Joe Burcar has been sailing almost since the day he was born. Today, the Bellevue resident still participates in the sport — both competitively and recreationally.
Joe Burcar was baptized into the sport of sailing before he was born, literally, when his sailboat-racing father and mother — pregnant with Joe — capsized their 17-foot Thistle sailboat mid-race in the chilly waters of Gig Harbor Bay. One competitor joked that the yet-to-be-born baby Burcar surely would end up a sailor.
He was right.
By the time Burcar — now a Bellevue resident who serves as the interim section manager of a group of environmental professionals at the Department of Ecology — was 9 years old, he was racing 8-foot El Toros in the South Sound waters of Gig Harbor and Wollochet Bay. El Toros are part of a sailing category known as “one-design” racing. That means all the boats are exactly the same. The racers therefore rely on skill and technique, not mechanical or structural differences, to succeed.
Since there were few youth racers in the late 1970s/early 1980s, he often competed against adults. Big people didn’t faze him.
To the young Burcar, sailboat racing was all about the competition. The beauty of the Puget Sound and the smell of the salt were lost on him. He just wanted to win.
“As a family, we spent all of our time on the weekends sailing, cruising, sometimes taking longer trips,” Burcar, 44, said. “We always felt like we were part of a team getting the boat ready.”
In high school, Burcar eventually moved on to race the three-person-team Thistles.
Before he was even able to drive, Burcar and his racing buddies (who were old enough to drive) were traveling around the Northwest — and sometimes the country — racing in competitions. He traveled to cities in Oregon, Montana, and California, and to a national race in Cleveland.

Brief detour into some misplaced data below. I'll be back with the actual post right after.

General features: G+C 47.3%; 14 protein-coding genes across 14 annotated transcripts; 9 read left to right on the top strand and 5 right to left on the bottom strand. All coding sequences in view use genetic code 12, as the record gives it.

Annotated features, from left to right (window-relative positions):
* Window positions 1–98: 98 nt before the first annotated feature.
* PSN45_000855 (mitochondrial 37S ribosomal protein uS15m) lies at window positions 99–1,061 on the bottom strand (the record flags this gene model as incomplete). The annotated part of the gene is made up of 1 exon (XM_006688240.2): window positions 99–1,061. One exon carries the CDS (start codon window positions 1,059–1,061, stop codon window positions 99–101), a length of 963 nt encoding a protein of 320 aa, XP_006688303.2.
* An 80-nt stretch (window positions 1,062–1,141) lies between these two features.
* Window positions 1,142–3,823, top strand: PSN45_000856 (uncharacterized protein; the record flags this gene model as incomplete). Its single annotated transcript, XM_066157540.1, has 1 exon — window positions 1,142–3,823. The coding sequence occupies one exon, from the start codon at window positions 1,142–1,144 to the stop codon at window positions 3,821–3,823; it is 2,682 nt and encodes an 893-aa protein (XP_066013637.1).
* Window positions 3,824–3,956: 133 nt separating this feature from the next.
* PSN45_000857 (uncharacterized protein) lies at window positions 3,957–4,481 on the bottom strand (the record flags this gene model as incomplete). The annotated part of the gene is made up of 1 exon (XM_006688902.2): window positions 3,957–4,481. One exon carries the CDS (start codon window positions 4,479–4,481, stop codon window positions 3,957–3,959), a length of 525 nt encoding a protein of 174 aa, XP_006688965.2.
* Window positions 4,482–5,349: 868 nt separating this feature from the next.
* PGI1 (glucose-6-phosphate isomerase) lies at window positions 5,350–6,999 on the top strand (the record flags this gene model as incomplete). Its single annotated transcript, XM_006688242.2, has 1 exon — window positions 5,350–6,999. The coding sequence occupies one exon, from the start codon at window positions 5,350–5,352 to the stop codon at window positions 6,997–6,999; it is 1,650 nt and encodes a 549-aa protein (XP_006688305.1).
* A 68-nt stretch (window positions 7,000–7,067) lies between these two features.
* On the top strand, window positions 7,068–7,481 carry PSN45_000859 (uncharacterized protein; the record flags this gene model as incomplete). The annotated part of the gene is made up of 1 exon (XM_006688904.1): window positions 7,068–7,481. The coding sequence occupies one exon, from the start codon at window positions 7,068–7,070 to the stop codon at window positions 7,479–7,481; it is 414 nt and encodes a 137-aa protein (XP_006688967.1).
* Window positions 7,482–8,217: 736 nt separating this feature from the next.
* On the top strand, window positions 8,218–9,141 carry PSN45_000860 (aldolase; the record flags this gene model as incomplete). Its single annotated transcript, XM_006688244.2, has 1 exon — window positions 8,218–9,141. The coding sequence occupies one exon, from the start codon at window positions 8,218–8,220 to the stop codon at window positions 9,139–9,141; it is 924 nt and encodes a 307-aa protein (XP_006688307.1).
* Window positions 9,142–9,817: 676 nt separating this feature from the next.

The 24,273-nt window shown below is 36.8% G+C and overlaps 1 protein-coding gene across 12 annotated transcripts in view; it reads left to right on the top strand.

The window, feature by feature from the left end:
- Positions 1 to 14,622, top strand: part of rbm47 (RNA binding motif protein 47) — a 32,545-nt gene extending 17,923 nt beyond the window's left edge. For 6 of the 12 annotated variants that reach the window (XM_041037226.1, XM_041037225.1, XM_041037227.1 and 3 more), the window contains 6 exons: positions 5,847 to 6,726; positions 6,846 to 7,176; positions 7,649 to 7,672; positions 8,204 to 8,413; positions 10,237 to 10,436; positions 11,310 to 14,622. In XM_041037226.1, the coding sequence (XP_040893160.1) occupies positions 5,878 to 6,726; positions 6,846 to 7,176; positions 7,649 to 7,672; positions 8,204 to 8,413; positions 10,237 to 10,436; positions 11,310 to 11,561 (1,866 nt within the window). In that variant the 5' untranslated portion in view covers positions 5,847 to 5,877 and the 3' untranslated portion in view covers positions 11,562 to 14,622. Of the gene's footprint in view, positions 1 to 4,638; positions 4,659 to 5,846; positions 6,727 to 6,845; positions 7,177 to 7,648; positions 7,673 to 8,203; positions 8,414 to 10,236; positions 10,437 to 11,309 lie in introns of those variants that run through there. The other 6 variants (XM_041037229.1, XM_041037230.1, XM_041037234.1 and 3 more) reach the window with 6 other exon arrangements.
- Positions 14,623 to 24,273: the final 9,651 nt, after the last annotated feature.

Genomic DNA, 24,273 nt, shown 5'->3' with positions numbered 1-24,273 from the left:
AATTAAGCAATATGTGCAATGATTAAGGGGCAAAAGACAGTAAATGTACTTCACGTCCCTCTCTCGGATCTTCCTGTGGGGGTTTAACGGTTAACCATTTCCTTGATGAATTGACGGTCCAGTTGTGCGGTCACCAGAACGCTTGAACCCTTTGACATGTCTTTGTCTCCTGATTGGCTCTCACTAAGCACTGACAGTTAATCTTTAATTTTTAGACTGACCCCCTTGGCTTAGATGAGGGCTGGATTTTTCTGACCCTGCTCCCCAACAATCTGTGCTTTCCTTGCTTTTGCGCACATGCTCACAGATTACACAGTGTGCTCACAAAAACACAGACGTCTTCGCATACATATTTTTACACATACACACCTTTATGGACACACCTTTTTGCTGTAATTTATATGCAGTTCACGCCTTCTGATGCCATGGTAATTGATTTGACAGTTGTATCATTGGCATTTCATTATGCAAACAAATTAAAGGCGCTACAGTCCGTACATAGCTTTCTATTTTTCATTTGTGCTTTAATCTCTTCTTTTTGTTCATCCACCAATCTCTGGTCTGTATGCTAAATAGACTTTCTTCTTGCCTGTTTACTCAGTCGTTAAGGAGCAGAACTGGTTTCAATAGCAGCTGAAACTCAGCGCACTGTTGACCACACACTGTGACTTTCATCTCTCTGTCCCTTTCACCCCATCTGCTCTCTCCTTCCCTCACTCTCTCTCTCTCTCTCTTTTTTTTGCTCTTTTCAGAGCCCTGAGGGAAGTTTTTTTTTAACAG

He’s sure his parents, Larry and Judy, must have had some sleepless nights while their 15-year-old was traveling and racing around the country. But at the time, a group of teens traveling alone wasn’t as out of the ordinary as it may seem today. Burcar and his two teammates would simply camp or stay at the home of a host family while participating in the race.
“Most of the time, we didn’t even have a plan until we got there,” he said. “We’d figure it out as we went along. It was such a growing experience. We’d have to figure out our own meals, where to stay. I feel like I learned a lot at an early age through those experiences.”
It was during those years that Burcar grew to truly appreciate the sailing community, a community in which competitors quickly become friends because the same groups often attend all the same races.
“That really adds to the social side of racing,” Burcar said. “That’s the fun part of it.”
In college, Burcar sailed on the racing team at Western Washington University. After graduating, he worked as a “sailmaker” for North Sails in Seattle, where he sold and repaired sails. He often sailed with customers on the weekend.
Though he’s glad he had the opportunity to earn a living with his hobby for a couple of years, he realized it was difficult to maintain a work/life balance while doing so.
“The job provided me with a lot of opportunity to sail while making a living, but I found I missed the opportunity to do my own sailing,” he said.
So, he eventually left the sail shop and, later in his 20s, he began racing a single-person, one-design 13-foot Laser sailboat.
In 2010, he raced in the Laser Master Worlds in Hayling Island in England. In 2011, he competed in the same race in San Francisco.
The race community in England and San Francisco was similar to the social environment he remembers growing up.
After his now-4-year-old daughter, Charlotte, was born, Burcar stopped traveling to far-flung races, though he still competes.
Once a year, he tries to get down to a race hosted by the Columbia Gorge Racing Association. He also is a member of the Seattle Laser Fleet, which races every Thursday from April through September in Shilshole Bay.
Though friendly, Burcar said, local races still are competitive.
“Fitness and core strength are important,” he said. “You have to use your body to balance and control the boat. Fitness makes a big difference, and so does age.”
Now, Burcar also appreciates the family lifestyle of sailing.
He and his wife, Rebecca, own a 36-foot sailboat with two other families. With jobs and family commitments, it’s rare that there are any sharing conflicts. Occasionally, all the boat owners, which include Joe’s brother and his family, take a day-trip excursion together.
“Sailing is an escape from all of life’s stresses,” Burcar said. “When I’m out on the water, I’m pretty focused. However, lately I have found that I really enjoy just being out on the water with my wife and daughter. It’s a different experience, but can be an adventure for all three of us.”